Edited with the help of reviewers.
Erika trudged slowly down the street feeling anything but happy, eyes were trained on the ground. Yesterday had been her fourteenth birthday, and it was sure to be remembered, but not in a good way.
Erika had her birthday party all planned out. She'd invite her friends over, and her parents had given her fifty dollars to blow on anything she wanted at the mall. Added to the one hundred fifty dollars her grandparents had given her, it was a pretty good haul. However, about half of that was missing when she got to the mall! Everyone suspected a pickpocket, but no one had any hope of getting the money back. Then the store her mom had ordered the cake from misspelled her name and made it a graduation cake instead of a birthday cake. The presents, thankfully, were still intact, but her dad had rented the wrong movie for her sleepover! She definitely didn't want to watch an education movie on herpes. Eww.
It didn't bother her friends, and everyone tried to help, but Erika still was disheartened from the previous day's events. So disheartened, in fact, that she walked straight into the person standing in front of her.
"Sorry," she said, looking up into the stranger's face. He had brown hair that looked like it hadn't been combed in a while and clear blue eyes. His clothes were casual: jeans and a T-shirt, and he had a backpack slung over his shoulder.
"No problem," he answered, grinning. His voice sounded cheerful and clear compared to Erika's. And then, "What's the matter?"
Erika hadn't noticed that his eyes had fallen on her face, which was once again trained towards the ground. She shrugged.
"Have you ever had one of those days where everything seems to go wrong?" she asked, looking up at him again.
"Yup," the boy answered, "Millions of them."
"Have any of those millions ever been on your birthday?"
Erika gave him an I-rest-my-case look and walked over to the bench next to the bus stop to wait for the next ride. She checked her watch to see that she had a good ten minutes until the bus showed up. To her surprise, the boy sat next to her.
"That bad, huh?" he asked without looking at her.
"It sure seems that way," was Erika's reply.
"I think I know something that'll help," he said. Erika raised an eyebrow as he rummaged through whatever junk must be in that backpack of his. She thought he looked pretty funny, and she almost smiled, too.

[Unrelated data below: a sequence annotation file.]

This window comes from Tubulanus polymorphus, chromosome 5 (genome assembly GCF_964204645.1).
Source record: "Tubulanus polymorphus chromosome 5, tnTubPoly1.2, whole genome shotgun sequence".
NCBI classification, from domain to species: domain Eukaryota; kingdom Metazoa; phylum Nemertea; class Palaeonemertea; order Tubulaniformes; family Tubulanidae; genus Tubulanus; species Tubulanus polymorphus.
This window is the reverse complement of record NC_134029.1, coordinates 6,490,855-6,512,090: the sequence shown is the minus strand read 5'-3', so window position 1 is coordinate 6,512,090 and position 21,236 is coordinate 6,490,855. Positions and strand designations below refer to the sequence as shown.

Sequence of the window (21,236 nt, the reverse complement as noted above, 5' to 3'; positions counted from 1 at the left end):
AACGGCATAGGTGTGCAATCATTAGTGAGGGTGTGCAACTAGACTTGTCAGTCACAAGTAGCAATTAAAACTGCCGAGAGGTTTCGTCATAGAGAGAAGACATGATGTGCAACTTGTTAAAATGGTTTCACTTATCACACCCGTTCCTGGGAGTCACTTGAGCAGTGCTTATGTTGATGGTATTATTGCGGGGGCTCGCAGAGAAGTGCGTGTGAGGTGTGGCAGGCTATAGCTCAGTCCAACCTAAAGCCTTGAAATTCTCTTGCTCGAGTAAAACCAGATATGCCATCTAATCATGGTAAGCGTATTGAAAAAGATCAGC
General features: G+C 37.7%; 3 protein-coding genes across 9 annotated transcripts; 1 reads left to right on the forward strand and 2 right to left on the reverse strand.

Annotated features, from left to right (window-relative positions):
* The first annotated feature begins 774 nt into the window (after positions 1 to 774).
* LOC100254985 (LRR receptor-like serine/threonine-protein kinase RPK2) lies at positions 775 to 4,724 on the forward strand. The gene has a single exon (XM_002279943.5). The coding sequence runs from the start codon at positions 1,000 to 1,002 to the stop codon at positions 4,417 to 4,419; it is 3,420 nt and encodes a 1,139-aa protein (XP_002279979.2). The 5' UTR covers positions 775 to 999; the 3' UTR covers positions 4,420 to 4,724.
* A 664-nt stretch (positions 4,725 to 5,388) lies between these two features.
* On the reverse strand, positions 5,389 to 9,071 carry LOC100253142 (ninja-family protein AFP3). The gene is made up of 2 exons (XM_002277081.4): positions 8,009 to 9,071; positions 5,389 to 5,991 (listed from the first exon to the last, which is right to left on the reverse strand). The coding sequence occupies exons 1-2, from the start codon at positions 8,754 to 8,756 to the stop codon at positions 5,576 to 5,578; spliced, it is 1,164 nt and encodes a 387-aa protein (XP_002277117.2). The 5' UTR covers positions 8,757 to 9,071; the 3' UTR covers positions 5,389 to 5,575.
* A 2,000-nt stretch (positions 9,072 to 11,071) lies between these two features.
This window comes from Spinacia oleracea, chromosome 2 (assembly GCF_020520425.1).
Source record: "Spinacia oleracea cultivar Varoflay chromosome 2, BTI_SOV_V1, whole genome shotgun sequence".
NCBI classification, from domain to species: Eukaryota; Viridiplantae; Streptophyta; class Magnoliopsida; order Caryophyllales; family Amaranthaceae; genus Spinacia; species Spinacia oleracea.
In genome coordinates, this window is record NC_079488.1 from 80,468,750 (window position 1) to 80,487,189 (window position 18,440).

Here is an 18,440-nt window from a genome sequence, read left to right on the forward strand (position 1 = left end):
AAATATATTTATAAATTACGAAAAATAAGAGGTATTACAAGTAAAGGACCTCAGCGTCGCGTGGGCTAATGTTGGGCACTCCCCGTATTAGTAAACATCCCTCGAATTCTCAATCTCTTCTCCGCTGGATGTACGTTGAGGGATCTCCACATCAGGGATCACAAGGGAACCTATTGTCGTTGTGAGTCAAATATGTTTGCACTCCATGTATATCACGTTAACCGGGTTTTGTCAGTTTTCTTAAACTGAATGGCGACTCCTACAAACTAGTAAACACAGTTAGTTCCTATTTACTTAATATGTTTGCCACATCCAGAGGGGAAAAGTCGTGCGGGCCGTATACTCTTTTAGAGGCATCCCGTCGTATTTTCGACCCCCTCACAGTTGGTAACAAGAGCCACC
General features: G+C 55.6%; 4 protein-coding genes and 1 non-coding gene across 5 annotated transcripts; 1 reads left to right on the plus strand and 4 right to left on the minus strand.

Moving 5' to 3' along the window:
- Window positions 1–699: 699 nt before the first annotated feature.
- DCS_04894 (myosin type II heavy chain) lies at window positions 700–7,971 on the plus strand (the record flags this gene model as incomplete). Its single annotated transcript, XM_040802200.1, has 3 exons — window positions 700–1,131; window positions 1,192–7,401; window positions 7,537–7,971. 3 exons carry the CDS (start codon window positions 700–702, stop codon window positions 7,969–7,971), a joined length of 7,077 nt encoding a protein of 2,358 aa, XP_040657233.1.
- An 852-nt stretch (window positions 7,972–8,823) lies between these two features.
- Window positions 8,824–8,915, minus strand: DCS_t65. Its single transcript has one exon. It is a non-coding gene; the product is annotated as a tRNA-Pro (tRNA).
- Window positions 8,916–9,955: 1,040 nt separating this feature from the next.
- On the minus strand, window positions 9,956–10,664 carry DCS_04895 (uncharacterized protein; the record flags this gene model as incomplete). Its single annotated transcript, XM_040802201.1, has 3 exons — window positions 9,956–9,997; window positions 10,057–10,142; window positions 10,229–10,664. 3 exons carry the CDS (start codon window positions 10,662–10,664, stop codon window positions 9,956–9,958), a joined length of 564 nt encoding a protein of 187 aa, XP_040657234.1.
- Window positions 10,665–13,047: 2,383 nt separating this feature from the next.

"Here it is!" he shouted, grinning again in his victory, dropping a brown, cylindrical object onto her lap. She looked at it, confused, and picked it up experimentally.
"You're welcome," said the boy, not giving an explanation, "I've gotta go," and with that he was off to wherever it was he planned to go. This caught Erika off guard.
"Hey!" she shouted after him, "Exactly what am I supposed to do with this?"
"Consider it a late birthday gift!" he called, turning around while running for a split second to answer, and then turning back again. And then he was gone.
Erika sighed. Why did some people get such a kick out of being so mysterious?
She looked at the package on her lap. She considered throwing it away and having nothing to do with it, since was a stranger, and an especially weird one, at that. But even so, curiosity held her back. She shook the present to find that it was pretty well held together and it was pretty light in weight, and it wasn't that long. Before she could open it, the bus arrived.
Erika didn't tell anybody about the present from the stranger that day at school. It didn't feel right to talk about it, at least not until she knew for sure what was in it, and she was not going to open it with all those eyes to see. She planned on waiting until after school. That day seemed to go particularly slow, as if it were purposely tormenting her, but eventually it passed, and she was home soon enough.
As soon as she shut the door to her house, Erika planned on sprinting upstairs, her patience stretched to the limit. She needed to find out what was in that package, now. But her mom stopped her.
"Surprise!" said her mother, holding a cardboard box in front of Erika's open-mouthed face, "Sweetie, I know you had a rough time of it yesterday, so I bought you something to make up for it: a new pair of shoes!"
"Thanks, Mom," she said honestly, taking the box from her mom's hands and opening it. She smiled, even if her mom had bought them, she had to admit they were a pretty nice pair of shoes. But she was still anxious. "I've got homework!" she shouted as she ran up the steps to her room. She dug through her bags until she found what she was looking for. She tore off the brown paper to see…